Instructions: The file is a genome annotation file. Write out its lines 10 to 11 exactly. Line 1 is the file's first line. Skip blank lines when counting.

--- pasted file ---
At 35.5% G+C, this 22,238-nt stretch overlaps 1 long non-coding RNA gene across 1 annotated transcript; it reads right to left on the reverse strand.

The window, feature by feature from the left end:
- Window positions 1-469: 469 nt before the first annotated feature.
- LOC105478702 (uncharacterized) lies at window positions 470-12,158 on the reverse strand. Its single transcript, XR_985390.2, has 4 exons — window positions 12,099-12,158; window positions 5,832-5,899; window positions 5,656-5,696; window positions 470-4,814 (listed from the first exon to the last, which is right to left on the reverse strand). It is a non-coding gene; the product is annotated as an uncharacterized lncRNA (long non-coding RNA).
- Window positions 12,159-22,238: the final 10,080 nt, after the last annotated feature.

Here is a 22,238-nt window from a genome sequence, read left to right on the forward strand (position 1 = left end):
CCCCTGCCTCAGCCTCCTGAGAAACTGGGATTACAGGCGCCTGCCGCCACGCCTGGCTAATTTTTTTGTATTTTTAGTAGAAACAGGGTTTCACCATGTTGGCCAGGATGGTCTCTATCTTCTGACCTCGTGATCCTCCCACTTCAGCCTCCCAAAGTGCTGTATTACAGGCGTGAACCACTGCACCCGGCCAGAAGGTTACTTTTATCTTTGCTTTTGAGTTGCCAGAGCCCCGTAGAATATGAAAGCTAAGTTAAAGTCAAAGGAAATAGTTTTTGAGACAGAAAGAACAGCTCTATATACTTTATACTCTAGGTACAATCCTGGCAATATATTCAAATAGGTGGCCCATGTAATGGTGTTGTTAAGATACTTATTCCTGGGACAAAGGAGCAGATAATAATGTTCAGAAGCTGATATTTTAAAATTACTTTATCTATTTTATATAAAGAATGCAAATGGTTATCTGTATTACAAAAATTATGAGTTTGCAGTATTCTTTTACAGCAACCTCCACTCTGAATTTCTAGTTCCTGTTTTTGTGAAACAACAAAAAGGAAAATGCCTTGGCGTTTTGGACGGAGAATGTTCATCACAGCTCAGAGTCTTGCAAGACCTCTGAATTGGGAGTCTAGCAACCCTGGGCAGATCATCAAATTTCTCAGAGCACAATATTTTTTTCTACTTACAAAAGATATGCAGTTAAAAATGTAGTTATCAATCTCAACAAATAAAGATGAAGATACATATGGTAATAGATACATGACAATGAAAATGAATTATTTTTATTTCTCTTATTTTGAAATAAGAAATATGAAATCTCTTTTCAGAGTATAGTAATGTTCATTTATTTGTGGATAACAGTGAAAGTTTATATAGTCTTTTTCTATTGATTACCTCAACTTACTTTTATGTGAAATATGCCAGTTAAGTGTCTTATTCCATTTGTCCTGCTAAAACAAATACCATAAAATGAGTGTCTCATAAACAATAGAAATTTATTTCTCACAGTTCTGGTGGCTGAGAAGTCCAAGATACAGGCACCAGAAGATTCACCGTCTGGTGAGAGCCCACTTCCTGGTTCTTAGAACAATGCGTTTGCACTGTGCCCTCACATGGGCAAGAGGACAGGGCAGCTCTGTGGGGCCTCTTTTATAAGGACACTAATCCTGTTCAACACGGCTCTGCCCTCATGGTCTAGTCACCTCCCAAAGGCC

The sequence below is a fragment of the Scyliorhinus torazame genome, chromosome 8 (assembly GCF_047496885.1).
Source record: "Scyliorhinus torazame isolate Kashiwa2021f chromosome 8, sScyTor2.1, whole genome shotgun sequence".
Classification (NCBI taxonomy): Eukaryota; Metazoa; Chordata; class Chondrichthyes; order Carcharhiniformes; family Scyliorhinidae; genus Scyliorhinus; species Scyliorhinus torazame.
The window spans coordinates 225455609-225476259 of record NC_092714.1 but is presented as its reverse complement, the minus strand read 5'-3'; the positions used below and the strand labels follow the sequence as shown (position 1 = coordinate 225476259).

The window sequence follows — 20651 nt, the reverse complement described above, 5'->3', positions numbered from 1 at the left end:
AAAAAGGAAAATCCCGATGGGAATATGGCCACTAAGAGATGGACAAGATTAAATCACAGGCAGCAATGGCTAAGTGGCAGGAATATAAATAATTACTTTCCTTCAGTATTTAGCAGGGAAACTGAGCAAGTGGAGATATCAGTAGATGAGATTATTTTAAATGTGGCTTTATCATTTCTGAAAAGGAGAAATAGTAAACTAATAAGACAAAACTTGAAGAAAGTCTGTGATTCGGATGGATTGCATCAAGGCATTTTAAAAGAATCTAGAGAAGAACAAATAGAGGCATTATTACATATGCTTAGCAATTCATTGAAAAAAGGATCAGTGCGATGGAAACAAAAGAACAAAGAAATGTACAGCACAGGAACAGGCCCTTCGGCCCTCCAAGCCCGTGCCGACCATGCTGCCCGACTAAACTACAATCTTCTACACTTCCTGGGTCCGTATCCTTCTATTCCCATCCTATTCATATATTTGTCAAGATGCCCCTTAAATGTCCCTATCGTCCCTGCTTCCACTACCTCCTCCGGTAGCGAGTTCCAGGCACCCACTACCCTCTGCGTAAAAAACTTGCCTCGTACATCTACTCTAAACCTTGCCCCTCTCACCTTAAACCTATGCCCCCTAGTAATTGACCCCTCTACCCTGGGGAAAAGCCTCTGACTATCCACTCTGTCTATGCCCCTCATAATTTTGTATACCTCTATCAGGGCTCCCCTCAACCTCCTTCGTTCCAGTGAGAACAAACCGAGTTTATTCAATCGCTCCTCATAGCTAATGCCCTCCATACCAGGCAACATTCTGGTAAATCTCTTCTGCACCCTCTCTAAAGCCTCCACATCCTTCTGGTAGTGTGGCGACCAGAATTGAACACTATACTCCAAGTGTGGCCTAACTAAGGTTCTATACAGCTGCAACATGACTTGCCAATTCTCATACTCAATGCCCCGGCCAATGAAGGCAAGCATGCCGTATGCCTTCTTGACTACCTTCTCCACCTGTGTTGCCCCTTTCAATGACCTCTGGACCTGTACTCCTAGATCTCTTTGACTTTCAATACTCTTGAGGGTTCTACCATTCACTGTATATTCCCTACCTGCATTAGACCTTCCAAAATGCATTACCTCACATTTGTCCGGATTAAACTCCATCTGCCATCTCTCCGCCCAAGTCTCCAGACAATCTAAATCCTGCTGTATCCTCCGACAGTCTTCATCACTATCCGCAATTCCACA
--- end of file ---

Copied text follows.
Classification (NCBI taxonomy): Eukaryota; Metazoa; Chordata; class Chondrichthyes; order Carcharhiniformes; family Scyliorhinidae; genus Scyliorhinus; species Scyliorhinus torazame.
The window spans coordinates 225455609-225476259 of record NC_092714.1 but is presented as its reverse complement, the minus strand read 5'-3'; the positions used below and the strand labels follow the sequence as shown (position 1 = coordinate 225476259).